Six questions for tennis star-turned interior designer Venus Williams
Tennis star Venus Williams has won Wimbledon five times, taken home
three Olympic gold medals and has been ranked the number one women’s
tennis player in the world. But for nearly a decade, she’s also had a
second career in interior design — with her Jupiter-based V*Starr
design firm, where Williams and a four-person design team create the
interiors of residential, commercial and institutional properties, from
Howard University to the set of PBS’ “Tavis Smiley” program, along
with her latest project at Boca Raton’s One Thousand Ocean condominium,
where she is designing a four-bedroom, four-and-a-half bathroom model
unit. Williams, who lives in Palm Beach Gardens, talked to The Real Deal about her start in
interior design, her design philosophy and taking cues from Philippe
How did you get involved in interior design?
I’ve always loved design and art, and I ended up studying fashion design [at the Art Institute of Fort Lauderdale], and it was a toss-up between fashion and interior design, because I wanted to do that. But at the end of the day, I still wanted to do interior design, so I started my company in 2002, and haven’t looked back since.
What is your design philosophy?
Well, in terms of our clients, we really do try to get into their heads and figure out how to best get them involved in the work. With my own personal style, it’s constantly changing. I’m constantly trying to push the envelope, and do something different — so it’s two different philosophies. It really just depends on each project you’re working on. If you’re working on a project that’s a little more conservative, you can’t decide to push the envelope.
Please talk about your work at the One Thousand Ocean.
It’s a great property — the finishes, the attention to detail, how much light is pouring in through the windows. The general feeling there is just one of a happy mood, and it was really something that was a great opportunity for V*Starr to work on because of the quality of project that it is. It’s also in our backyard [in Florida].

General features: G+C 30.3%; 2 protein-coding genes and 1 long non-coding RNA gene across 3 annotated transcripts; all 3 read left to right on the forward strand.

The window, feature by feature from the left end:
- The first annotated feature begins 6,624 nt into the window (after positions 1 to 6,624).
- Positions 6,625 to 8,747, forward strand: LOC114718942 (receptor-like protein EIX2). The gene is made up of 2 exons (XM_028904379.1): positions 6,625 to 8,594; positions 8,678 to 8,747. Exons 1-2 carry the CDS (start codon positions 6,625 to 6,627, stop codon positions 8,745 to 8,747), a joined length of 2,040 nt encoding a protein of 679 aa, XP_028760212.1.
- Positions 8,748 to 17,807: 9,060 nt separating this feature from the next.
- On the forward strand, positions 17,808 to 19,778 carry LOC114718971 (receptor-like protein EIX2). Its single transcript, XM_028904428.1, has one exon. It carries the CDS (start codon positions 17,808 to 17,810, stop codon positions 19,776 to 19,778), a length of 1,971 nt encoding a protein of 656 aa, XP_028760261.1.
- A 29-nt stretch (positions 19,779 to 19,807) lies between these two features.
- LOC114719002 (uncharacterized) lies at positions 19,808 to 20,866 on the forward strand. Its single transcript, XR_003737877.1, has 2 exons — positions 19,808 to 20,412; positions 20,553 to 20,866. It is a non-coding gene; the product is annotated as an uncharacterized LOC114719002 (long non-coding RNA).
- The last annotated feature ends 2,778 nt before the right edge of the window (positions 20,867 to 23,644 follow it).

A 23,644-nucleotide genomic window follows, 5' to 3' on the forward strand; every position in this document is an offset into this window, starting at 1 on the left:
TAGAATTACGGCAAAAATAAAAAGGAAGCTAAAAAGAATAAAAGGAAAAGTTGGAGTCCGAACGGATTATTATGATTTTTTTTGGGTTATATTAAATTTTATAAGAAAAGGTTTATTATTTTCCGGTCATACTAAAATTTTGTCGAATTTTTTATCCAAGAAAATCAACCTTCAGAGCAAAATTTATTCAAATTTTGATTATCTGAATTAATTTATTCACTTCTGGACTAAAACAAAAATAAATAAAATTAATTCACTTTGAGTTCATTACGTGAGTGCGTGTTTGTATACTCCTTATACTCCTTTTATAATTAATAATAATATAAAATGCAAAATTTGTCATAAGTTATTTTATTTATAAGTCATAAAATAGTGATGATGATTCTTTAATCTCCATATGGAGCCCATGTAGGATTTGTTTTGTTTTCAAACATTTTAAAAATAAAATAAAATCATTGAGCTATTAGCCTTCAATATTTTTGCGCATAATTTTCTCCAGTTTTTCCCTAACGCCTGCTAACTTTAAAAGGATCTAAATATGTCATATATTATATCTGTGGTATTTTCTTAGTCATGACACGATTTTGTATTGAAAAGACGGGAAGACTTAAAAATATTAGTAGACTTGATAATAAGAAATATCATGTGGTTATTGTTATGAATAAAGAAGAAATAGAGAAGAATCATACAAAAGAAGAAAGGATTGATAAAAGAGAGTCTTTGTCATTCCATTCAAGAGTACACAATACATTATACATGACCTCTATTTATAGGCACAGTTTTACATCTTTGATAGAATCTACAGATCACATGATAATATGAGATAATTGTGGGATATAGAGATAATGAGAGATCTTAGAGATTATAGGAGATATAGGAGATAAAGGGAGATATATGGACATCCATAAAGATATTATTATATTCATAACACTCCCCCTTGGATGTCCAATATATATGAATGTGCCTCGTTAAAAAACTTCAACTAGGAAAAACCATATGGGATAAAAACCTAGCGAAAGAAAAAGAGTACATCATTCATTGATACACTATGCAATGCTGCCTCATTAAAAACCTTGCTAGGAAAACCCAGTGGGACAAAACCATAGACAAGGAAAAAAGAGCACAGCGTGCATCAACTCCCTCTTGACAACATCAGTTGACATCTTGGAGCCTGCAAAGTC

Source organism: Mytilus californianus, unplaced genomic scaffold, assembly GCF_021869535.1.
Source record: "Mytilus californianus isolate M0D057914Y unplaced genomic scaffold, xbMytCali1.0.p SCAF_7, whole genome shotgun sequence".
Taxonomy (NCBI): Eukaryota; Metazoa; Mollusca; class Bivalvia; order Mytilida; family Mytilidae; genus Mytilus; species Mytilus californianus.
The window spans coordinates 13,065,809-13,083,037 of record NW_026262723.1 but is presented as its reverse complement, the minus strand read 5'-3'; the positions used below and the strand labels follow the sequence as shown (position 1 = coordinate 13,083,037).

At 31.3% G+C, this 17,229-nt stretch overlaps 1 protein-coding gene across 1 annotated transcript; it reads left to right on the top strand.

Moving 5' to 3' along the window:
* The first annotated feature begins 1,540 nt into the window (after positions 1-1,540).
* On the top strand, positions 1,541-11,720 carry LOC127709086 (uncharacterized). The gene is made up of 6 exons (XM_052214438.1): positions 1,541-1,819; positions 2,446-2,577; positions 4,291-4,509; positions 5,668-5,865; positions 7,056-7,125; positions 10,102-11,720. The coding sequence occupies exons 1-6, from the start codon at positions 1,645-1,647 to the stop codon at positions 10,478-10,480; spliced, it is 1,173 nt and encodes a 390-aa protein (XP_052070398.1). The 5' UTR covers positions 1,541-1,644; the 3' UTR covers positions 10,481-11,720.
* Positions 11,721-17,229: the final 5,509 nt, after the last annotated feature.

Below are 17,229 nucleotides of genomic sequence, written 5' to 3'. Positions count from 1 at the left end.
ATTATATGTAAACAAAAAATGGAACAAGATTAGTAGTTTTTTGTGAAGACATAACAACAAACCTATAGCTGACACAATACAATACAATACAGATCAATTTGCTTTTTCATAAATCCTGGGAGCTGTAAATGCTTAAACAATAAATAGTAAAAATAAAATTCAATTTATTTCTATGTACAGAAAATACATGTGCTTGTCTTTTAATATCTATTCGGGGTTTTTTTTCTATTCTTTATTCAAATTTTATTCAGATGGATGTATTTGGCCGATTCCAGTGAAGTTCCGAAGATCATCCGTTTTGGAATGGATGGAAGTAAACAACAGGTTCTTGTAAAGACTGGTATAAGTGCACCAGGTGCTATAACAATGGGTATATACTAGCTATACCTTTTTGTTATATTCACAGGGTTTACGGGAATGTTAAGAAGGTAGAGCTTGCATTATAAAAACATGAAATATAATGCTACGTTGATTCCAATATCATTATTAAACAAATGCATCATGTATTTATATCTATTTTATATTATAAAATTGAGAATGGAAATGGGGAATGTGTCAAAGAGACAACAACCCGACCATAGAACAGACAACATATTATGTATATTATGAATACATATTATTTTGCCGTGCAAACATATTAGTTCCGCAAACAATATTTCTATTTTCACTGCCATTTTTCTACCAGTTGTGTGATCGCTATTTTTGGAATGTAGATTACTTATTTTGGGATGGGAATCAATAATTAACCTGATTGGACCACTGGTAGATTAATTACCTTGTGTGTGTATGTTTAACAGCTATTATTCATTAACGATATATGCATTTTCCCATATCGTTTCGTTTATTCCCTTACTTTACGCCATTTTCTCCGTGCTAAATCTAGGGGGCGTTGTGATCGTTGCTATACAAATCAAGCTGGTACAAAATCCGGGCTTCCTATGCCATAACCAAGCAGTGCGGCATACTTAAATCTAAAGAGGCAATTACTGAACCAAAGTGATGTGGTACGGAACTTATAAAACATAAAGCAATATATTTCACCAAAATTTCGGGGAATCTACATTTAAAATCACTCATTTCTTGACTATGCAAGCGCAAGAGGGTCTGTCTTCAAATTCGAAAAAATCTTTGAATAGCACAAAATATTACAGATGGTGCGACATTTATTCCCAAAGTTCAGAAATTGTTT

You’ve worked on a variety of projects, from residential to commercial. How does your style change when you work on commercial spaces?
Well, the approach is a little bit different. The client is a little bit different. When you work on a commercial [space], the client is really looking to your expertise and wants your opinion; they really want you to lead the design, whereas residential is more about what the client specifically wants. The commercial client wants to see what you can dream up for them — so that’s what’s different. I definitely enjoy commercial design — it gives you the opportunity to do something very creative.
What are you working on right now?
Right now we’re working on a university project we do a lot of work at [educational] institutions with their gymnasiums, and are currently working at Howard University [in Washington, D.C.]. We also have some upcoming projects that I can’t name yet.
Who are your design inspirations?
I enjoy the design of Carolyn Parker — it’s something unique. A lot of people don’t use color, but she does, and has her own way of using color that a lot of people don’t do. I like Philippe Starck also — he’s just a genius in design, across the board in all sectors.